Protein diets cut calorie intake

October 31, 2000 in Weight Management

Protein diets cut calorie intake

New research presented at a meeting of the North American Association for the Study of Obesity shows that the most successful diets for long-term weight loss actually cut back on fats. Other research suggests that the high-protein, high-fat diets do not work by altering the metabolism, as some diet gurus claim, but instead by cutting calories.

In the first study, researchers examined data from the National Weight Loss Registry, which includes information from more than 2,500 people who have maintained a loss of 30 pounds or more for at least one year. Of the 2,500 people, only 25 reported eating a very low carbohydrate diet. "Most people who achieved long-term weight loss success did so by consuming a low-fat, high-carbohydrate diet," said researchers from the University of Colorado.

Results of another study found that a low carbohydrate diet resulted in an average weight loss of about 10% in 51 individuals, after 6 months. The study was partially funded by the Atkins Center for Complementary Medicine in New York. Its founder, Dr. Robert Atkins, champions a high-protein, high-fat diet at the expense of bread, pasta, potatoes and starch vegetables. The 12 people who followed the diet for one year lost an average of 11% of weight.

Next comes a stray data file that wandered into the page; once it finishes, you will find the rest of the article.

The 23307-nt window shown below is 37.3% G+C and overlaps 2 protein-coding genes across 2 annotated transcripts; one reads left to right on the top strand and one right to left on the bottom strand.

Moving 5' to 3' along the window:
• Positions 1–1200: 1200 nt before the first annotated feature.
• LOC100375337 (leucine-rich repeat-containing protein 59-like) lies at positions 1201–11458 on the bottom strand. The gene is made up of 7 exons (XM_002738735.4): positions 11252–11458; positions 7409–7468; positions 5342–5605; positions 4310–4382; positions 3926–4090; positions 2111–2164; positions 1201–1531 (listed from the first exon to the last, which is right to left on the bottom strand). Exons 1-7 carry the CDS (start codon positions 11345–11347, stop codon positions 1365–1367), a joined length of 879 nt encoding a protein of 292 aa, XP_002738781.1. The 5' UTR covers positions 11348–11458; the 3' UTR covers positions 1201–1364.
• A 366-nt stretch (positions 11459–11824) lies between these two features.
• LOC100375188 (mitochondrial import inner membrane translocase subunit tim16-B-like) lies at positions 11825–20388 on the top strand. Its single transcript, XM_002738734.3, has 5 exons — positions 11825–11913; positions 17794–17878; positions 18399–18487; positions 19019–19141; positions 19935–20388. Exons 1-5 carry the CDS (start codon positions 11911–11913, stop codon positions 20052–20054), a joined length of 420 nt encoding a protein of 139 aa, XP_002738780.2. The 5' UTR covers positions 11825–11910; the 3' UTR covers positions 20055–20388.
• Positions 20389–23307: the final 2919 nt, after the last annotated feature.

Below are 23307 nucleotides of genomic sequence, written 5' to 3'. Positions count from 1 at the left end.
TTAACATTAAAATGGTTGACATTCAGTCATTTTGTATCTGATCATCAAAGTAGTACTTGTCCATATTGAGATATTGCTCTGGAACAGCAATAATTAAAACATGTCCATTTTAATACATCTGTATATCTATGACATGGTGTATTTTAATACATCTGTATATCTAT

A third study at the meeting examined why the high-protein diet might work. "Obese persons who lose weight by consuming this type of diet do so by consuming (fewer) calories, not by altering body metabolism," said. Dr. Bernard V. Miller, the lead author. His study of overweight and obese adults who followed a low-carbohydrate diet consumed about 1,000 fewer calories a day on the diet than they took in before starting the diet.

These studies demonstrate that low carbohydrate diets can cause a decrease in total calorie intake, and thus can lead to weight loss.

All research on this web site is the property of Leslie Beck Nutrition Consulting Inc. and is protected by copyright. Keep in mind that research on these matters continues daily and is subject to change. The information presented is not intended as a substitute for medical treatment. It is intended to provide ongoing support of your healthy lifestyle practices.